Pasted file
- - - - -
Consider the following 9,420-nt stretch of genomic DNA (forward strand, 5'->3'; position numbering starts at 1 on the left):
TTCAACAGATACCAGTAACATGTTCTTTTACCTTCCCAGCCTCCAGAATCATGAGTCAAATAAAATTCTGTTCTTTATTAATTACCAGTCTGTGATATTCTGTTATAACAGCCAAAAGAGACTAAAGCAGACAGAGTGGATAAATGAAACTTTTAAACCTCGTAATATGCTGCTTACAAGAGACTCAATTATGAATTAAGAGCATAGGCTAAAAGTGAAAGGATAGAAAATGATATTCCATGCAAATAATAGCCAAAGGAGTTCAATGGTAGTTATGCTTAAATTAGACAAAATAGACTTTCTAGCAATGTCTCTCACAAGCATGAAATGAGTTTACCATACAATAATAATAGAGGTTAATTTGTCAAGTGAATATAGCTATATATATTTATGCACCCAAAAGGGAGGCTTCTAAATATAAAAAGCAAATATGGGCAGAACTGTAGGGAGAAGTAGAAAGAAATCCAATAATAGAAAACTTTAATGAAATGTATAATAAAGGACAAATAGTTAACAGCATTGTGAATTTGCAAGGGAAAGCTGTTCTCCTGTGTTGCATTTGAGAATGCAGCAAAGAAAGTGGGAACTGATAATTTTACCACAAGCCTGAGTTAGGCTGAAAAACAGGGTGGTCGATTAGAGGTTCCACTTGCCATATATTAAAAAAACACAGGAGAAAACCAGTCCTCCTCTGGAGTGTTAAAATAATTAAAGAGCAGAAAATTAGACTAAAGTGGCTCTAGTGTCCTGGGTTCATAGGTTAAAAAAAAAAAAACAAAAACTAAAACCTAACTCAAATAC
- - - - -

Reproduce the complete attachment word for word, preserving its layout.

Consider the following 9,420-nt stretch of genomic DNA (forward strand, 5'->3'; position numbering starts at 1 on the left):
TTCAACAGATACCAGTAACATGTTCTTTTACCTTCCCAGCCTCCAGAATCATGAGTCAAATAAAATTCTGTTCTTTATTAATTACCAGTCTGTGATATTCTGTTATAACAGCCAAAAGAGACTAAAGCAGACAGAGTGGATAAATGAAACTTTTAAACCTCGTAATATGCTGCTTACAAGAGACTCAATTATGAATTAAGAGCATAGGCTAAAAGTGAAAGGATAGAAAATGATATTCCATGCAAATAATAGCCAAAGGAGTTCAATGGTAGTTATGCTTAAATTAGACAAAATAGACTTTCTAGCAATGTCTCTCACAAGCATGAAATGAGTTTACCATACAATAATAATAGAGGTTAATTTGTCAAGTGAATATAGCTATATATATTTATGCACCCAAAAGGGAGGCTTCTAAATATAAAAAGCAAATATGGGCAGAACTGTAGGGAGAAGTAGAAAGAAATCCAATAATAGAAAACTTTAATGAAATGTATAATAAAGGACAAATAGTTAACAGCATTGTGAATTTGCAAGGGAAAGCTGTTCTCCTGTGTTGCATTTGAGAATGCAGCAAAGAAAGTGGGAACTGATAATTTTACCACAAGCCTGAGTTAGGCTGAAAAACAGGGTGGTCGATTAGAGGTTCCACTTGCCATATATTAAAAAAACACAGGAGAAAACCAGTCCTCCTCTGGAGTGTTAAAATAATTAAAGAGCAGAAAATTAGACTAAAGTGGCTCTAGTGTCCTGGGTTCATAGGTTAAAAAAAAAAAAACAAAAACTAAAACCTAACTCAAATAC